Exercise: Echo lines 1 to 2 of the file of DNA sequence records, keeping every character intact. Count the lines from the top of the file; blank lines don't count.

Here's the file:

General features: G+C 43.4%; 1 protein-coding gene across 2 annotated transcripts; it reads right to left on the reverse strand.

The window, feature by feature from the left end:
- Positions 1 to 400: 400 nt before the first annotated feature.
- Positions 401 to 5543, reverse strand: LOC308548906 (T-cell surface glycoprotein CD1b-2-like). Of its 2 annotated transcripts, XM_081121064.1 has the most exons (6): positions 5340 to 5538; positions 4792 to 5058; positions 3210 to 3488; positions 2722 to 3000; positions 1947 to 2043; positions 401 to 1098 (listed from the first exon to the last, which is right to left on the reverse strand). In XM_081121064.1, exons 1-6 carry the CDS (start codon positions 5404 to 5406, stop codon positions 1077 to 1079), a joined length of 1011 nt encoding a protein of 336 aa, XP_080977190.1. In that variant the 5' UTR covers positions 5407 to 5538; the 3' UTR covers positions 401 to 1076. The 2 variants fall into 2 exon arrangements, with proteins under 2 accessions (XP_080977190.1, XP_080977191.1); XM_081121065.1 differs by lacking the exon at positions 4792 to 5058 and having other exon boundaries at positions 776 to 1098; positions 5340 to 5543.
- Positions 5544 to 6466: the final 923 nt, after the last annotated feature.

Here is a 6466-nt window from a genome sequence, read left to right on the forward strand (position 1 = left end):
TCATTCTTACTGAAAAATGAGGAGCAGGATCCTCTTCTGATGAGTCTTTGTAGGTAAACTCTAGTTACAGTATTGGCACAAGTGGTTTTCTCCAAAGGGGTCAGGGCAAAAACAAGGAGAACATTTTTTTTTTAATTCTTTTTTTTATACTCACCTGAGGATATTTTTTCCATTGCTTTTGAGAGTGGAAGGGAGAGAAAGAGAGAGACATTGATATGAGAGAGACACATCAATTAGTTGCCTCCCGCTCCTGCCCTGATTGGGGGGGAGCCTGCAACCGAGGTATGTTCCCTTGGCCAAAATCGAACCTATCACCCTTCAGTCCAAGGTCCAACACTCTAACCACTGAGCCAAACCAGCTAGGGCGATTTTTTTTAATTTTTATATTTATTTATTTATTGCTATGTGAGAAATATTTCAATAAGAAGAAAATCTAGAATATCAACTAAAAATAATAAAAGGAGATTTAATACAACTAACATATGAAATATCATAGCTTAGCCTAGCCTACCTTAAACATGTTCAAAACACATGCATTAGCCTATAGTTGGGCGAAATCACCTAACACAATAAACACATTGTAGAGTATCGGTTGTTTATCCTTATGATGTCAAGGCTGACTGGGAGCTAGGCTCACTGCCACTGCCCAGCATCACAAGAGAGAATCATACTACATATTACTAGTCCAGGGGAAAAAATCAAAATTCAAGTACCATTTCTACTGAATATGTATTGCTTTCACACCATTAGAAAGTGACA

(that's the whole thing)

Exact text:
General features: G+C 43.4%; 1 protein-coding gene across 2 annotated transcripts; it reads right to left on the reverse strand.

The window, feature by feature from the left end: